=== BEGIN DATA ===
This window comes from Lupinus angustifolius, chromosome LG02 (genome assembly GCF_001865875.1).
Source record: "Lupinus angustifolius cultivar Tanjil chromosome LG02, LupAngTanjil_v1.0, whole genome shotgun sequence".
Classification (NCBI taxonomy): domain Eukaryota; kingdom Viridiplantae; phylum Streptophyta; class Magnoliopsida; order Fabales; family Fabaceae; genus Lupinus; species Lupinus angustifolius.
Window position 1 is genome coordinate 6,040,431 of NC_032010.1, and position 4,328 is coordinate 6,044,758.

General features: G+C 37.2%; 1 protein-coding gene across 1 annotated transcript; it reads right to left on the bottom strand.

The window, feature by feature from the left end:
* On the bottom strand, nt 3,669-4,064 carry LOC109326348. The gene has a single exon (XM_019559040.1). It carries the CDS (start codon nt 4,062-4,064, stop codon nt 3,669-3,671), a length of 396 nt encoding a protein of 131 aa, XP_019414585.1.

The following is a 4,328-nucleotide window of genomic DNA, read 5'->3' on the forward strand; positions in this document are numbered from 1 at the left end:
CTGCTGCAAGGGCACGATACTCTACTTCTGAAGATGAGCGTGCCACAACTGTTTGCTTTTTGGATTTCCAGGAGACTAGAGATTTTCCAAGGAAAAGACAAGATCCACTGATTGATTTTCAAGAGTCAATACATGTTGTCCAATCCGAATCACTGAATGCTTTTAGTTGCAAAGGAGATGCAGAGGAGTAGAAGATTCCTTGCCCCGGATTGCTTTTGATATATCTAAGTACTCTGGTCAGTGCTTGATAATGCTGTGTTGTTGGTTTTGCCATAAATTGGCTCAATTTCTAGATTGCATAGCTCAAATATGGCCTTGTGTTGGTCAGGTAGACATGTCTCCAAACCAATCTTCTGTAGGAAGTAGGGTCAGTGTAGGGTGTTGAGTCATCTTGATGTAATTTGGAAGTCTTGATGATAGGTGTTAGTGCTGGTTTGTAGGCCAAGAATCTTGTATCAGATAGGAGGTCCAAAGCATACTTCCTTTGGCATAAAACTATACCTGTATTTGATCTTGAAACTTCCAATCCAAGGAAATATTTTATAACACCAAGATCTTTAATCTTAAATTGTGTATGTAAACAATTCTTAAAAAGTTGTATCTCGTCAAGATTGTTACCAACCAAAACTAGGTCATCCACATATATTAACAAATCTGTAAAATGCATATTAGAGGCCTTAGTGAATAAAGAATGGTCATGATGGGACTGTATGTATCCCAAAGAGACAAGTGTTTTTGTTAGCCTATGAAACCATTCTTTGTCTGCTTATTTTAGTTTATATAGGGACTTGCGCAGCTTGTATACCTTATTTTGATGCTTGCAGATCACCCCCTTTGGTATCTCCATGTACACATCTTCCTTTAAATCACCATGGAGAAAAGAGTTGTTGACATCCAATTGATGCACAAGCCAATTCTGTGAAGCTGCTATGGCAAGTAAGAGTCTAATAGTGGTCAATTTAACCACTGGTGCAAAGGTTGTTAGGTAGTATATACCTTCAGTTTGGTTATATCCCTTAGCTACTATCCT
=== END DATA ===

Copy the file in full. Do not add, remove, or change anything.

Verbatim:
This window comes from Lupinus angustifolius, chromosome LG02 (genome assembly GCF_001865875.1).
Source record: "Lupinus angustifolius cultivar Tanjil chromosome LG02, LupAngTanjil_v1.0, whole genome shotgun sequence".
Classification (NCBI taxonomy): domain Eukaryota; kingdom Viridiplantae; phylum Streptophyta; class Magnoliopsida; order Fabales; family Fabaceae; genus Lupinus; species Lupinus angustifolius.
Window position 1 is genome coordinate 6,040,431 of NC_032010.1, and position 4,328 is coordinate 6,044,758.

General features: G+C 37.2%; 1 protein-coding gene across 1 annotated transcript; it reads right to left on the bottom strand.

The window, feature by feature from the left end:
* On the bottom strand, nt 3,669-4,064 carry LOC109326348. The gene has a single exon (XM_019559040.1). It carries the CDS (start codon nt 4,062-4,064, stop codon nt 3,669-3,671), a length of 396 nt encoding a protein of 131 aa, XP_019414585.1.

The following is a 4,328-nucleotide window of genomic DNA, read 5'->3' on the forward strand; positions in this document are numbered from 1 at the left end:
CTGCTGCAAGGGCACGATACTCTACTTCTGAAGATGAGCGTGCCACAACTGTTTGCTTTTTGGATTTCCAGGAGACTAGAGATTTTCCAAGGAAAAGACAAGATCCACTGATTGATTTTCAAGAGTCAATACATGTTGTCCAATCCGAATCACTGAATGCTTTTAGTTGCAAAGGAGATGCAGAGGAGTAGAAGATTCCTTGCCCCGGATTGCTTTTGATATATCTAAGTACTCTGGTCAGTGCTTGATAATGCTGTGTTGTTGGTTTTGCCATAAATTGGCTCAATTTCTAGATTGCATAGCTCAAATATGGCCTTGTGTTGGTCAGGTAGACATGTCTCCAAACCAATCTTCTGTAGGAAGTAGGGTCAGTGTAGGGTGTTGAGTCATCTTGATGTAATTTGGAAGTCTTGATGATAGGTGTTAGTGCTGGTTTGTAGGCCAAGAATCTTGTATCAGATAGGAGGTCCAAAGCATACTTCCTTTGGCATAAAACTATACCTGTATTTGATCTTGAAACTTCCAATCCAAGGAAATATTTTATAACACCAAGATCTTTAATCTTAAATTGTGTATGTAAACAATTCTTAAAAAGTTGTATCTCGTCAAGATTGTTACCAACCAAAACTAGGTCATCCACATATATTAACAAATCTGTAAAATGCATATTAGAGGCCTTAGTGAATAAAGAATGGTCATGATGGGACTGTATGTATCCCAAAGAGACAAGTGTTTTTGTTAGCCTATGAAACCATTCTTTGTCTGCTTATTTTAGTTTATATAGGGACTTGCGCAGCTTGTATACCTTATTTTGATGCTTGCAGATCACCCCCTTTGGTATCTCCATGTACACATCTTCCTTTAAATCACCATGGAGAAAAGAGTTGTTGACATCCAATTGATGCACAAGCCAATTCTGTGAAGCTGCTATGGCAAGTAAGAGTCTAATAGTGGTCAATTTAACCACTGGTGCAAAGGTTGTTAGGTAGTATATACCTTCAGTTTGGTTATATCCCTTAGCTACTATCCT